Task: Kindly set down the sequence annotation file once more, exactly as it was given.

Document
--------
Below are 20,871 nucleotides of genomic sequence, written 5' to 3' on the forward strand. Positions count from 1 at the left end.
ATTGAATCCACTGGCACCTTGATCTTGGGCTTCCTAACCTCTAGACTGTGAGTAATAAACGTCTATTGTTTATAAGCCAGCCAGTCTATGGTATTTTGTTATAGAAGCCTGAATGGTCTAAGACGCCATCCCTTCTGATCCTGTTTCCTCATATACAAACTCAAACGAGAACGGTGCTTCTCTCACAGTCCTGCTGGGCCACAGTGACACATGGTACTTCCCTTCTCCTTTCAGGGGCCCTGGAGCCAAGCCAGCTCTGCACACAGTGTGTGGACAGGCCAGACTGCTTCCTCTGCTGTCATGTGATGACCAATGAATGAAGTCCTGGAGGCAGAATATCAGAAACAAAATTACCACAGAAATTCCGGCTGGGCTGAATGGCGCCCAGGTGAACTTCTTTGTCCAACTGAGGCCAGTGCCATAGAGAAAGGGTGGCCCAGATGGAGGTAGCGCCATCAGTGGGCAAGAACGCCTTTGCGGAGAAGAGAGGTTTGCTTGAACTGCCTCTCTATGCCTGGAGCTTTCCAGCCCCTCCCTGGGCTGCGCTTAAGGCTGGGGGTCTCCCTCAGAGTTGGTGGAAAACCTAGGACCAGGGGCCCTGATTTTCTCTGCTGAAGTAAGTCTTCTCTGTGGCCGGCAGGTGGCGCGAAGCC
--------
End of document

Below are 20,871 nucleotides of genomic sequence, written 5' to 3' on the forward strand. Positions count from 1 at the left end.
ATTGAATCCACTGGCACCTTGATCTTGGGCTTCCTAACCTCTAGACTGTGAGTAATAAACGTCTATTGTTTATAAGCCAGCCAGTCTATGGTATTTTGTTATAGAAGCCTGAATGGTCTAAGACGCCATCCCTTCTGATCCTGTTTCCTCATATACAAACTCAAACGAGAACGGTGCTTCTCTCACAGTCCTGCTGGGCCACAGTGACACATGGTACTTCCCTTCTCCTTTCAGGGGCCCTGGAGCCAAGCCAGCTCTGCACACAGTGTGTGGACAGGCCAGACTGCTTCCTCTGCTGTCATGTGATGACCAATGAATGAAGTCCTGGAGGCAGAATATCAGAAACAAAATTACCACAGAAATTCCGGCTGGGCTGAATGGCGCCCAGGTGAACTTCTTTGTCCAACTGAGGCCAGTGCCATAGAGAAAGGGTGGCCCAGATGGAGGTAGCGCCATCAGTGGGCAAGAACGCCTTTGCGGAGAAGAGAGGTTTGCTTGAACTGCCTCTCTATGCCTGGAGCTTTCCAGCCCCTCCCTGGGCTGCGCTTAAGGCTGGGGGTCTCCCTCAGAGTTGGTGGAAAACCTAGGACCAGGGGCCCTGATTTTCTCTGCTGAAGTAAGTCTTCTCTGTGGCCGGCAGGTGGCGCGAAGCC